European markets underwent a broadly positive session yesterday with the CAC 40 setting a record high, while US markets finished the day mixed with the Nasdaq 100 sliding back, the S&P500 finishing flat, and the Dow finishing higher.
As we look towards today’s European market open the focus today will be on the spillover effects of last night’s quarterly earnings numbers from Microsoft and Alphabet, as well as the latest inflation numbers from France and Germany and today’s Fed rate decision.
Yesterday’s Q4 GDP numbers from Europe’s four biggest economies may have tempered some of the recent market enthusiasm that the ECB might be compelled to bring forward the prospect of a rate cut from the current consensus of June, given that better than expected data from Italy and Spain prevented the bloc from slipping into a technical recession.
We’ve also heard from several ECB policymakers in recent weeks that, particularly the likes of Joachim Nagel from the German Bundesbank as well as Robert Holzmann from the Austrian central bank who both pushed back on the idea of an early rate cut. There have also been some dovish voices like Mario Centeno of the Portuguese central bank who have argued that the ECB shouldn’t wait, but the consensus has been not to expect much before June.
This thinking might be shifting if yesterday’s comments from Joachim Nagel are any guide, when he indicated that he is convinced that the ECB has tamed the “greedy beast” of inflation. This softening of tone from one of the ECB’s most notable hawks could signal that an April rate cut from the ECB is becoming much more probable.
Today’s flash inflation numbers for January could reinforce this shift in thinking if as expected the big jump in the December numbers subsides when the latest French and German CPI numbers are released today.
French CPI is expected to slow from 4.1% to 3.6% in January with the month-on-month figure expected to decline by -0.1%.
German CPI is expected to slow from 3.8% to 3.2% with the month-on-month figure expected to decline by -0.2%.
Having seen the ECB keep rates on hold last week, today is the turn of the Federal Reserve where we could see the central bank look to put a pin in the idea that a March rate cut is coming. That’s not to say the Fed will rule the idea of rate cuts coming, simply that March is too soon for a data dependant central bank.
Since Powell’s December press conference when he admitted that the committee had discussed rate cuts only 2 weeks after dismissing the idea at the beginning of December markets have decided that March is a live meeting.
In December the FOMC returned the 2024 dots to 4.6% back to where they had been in September, while forecasting core PCE to decline to 2.4%. Having signalled the death of higher for longer the debate has now switched to when rate cuts are likely to begin, with the markets running away with the idea that we could see the first cut in March.
While several major banks have signalled that the Fed could well set the scene for just such a move at today’s meeting, the idea that the US economy needs a rate cut now comes across as fanciful when you compare its economy to that of Europe.
Last week it was revealed that the US economy grew at 3.3% in Q4, well above forecasts of 2%, with the US consumer still looking resilient. Yesterday consumer confidence rose to its highest level in 2 years while in December the number of job openings rose rebounded to a 3-month high.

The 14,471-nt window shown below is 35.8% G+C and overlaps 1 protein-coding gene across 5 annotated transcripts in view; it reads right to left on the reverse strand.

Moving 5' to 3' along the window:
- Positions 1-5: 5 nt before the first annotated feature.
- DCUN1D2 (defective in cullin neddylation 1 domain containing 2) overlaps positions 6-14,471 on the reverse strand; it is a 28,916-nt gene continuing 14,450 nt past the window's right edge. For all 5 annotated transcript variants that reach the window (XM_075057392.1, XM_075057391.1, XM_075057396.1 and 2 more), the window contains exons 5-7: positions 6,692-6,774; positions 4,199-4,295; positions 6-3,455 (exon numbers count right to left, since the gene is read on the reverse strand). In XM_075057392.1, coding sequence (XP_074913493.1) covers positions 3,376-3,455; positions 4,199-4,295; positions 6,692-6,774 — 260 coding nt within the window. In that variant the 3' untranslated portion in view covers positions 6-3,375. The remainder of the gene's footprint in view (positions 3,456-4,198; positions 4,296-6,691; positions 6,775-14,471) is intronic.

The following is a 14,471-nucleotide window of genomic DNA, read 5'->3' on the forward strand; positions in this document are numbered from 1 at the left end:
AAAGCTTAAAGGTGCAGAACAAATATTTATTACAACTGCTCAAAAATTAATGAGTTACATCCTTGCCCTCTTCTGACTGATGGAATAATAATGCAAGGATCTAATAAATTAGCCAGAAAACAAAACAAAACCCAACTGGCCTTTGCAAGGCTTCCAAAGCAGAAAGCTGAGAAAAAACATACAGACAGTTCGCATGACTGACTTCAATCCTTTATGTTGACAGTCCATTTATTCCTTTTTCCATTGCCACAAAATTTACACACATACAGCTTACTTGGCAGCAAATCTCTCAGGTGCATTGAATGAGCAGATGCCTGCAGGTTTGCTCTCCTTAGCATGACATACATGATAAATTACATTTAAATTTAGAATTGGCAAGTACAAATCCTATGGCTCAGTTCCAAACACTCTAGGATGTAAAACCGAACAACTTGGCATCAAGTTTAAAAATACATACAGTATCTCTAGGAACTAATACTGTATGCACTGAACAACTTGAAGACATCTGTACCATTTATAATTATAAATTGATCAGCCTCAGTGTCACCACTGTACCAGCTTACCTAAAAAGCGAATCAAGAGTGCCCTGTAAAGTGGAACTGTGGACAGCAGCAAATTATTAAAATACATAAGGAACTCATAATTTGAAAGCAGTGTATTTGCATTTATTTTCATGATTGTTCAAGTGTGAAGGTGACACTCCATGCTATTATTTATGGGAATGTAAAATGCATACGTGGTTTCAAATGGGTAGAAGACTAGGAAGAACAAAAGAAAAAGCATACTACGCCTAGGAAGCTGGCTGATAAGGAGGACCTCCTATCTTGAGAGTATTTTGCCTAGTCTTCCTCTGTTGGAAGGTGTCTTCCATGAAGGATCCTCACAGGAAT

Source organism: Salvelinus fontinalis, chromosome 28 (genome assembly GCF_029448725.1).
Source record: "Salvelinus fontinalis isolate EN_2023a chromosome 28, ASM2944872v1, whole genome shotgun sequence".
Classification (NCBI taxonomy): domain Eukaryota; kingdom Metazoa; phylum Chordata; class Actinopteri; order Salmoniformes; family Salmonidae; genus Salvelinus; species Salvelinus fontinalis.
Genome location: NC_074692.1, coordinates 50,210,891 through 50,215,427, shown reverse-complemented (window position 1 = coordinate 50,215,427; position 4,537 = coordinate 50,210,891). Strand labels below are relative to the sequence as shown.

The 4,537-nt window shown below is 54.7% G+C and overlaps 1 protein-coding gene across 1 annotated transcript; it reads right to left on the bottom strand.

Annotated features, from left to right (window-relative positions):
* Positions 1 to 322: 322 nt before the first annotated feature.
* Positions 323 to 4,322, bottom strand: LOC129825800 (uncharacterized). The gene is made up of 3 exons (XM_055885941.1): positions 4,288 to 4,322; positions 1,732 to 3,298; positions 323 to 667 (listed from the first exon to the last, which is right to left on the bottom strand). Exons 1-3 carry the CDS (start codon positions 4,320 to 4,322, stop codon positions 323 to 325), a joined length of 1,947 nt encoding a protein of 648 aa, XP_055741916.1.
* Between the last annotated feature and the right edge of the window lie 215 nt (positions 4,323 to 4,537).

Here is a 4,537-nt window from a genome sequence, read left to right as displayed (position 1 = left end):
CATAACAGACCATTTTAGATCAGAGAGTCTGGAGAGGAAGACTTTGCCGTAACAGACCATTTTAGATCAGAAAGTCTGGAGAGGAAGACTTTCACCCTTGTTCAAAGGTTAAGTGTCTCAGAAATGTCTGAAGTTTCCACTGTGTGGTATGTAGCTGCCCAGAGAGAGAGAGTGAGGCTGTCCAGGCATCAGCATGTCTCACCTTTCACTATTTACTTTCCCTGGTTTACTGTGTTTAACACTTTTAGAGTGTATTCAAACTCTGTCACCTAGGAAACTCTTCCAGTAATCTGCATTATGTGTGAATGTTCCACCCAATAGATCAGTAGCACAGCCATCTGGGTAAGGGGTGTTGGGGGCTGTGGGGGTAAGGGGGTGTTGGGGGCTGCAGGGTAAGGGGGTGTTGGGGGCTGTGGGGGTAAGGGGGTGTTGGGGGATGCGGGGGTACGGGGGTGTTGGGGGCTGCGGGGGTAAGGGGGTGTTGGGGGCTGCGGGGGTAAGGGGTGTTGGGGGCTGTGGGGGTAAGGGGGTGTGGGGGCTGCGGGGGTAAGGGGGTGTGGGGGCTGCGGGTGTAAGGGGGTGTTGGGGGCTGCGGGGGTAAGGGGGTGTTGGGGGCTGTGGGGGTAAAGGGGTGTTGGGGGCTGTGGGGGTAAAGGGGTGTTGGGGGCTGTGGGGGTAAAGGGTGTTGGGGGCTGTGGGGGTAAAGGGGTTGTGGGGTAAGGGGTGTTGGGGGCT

Today’s ADP report is expected to show the US economy added another 150k jobs in January, slightly down from the 164 in December, with the FOMC likely to take note that while inflation has been slowing a resilient jobs market could prompt a rebound in wage growth, or at least create a floor for it.
As such it would be surprising if the Fed were to signal a cut in rates in March although they might well open the door to one on Q2, however they will also be keen to temper the markets idea that we could see as many as six, which was being priced earlier this month.
Bond markets have already tempered their enthusiasm for a March rate cut with 10-year yields back above 4% while 2-year yields have rebounded from lows of 4.12% earlier this month to be back above 4.3%.
If the Fed is minded to deliver a rate cut in March, and temper rate expectations for this year, then today is the perfect opportunity to signal its intention, or prick the markets enthusiasm once and for all.
EUR/USD – continues to look a little soft after slipping briefly below the 1.0800 area on Monday, raising the prospect that we could see a move towards the 1.0720 area. Resistance at the highs last week at 1.0930 and behind that at 1.1000.
GBP/USD – slipped briefly below the 50-day SMA yesterday but remains above support at the 1.2590 area. We need to get above 1.2800 to maintain upside momentum and target the 1.3000 area.
EUR/GBP – rallied to the 0.8570/80 area yesterday before slipping back. While below this resistance the risk remains for a move towards 0.8470. Above 0.8580 potentially targets the 0.8620 area.
USD/JPY – currently in a range between the recent highs at struggling to move back through the 148.70/80 area for the time being, with support at the 146.65 area which saw the US dollar rebound from last week. Above the 148.80 area potentially opens a move towards 150.00.
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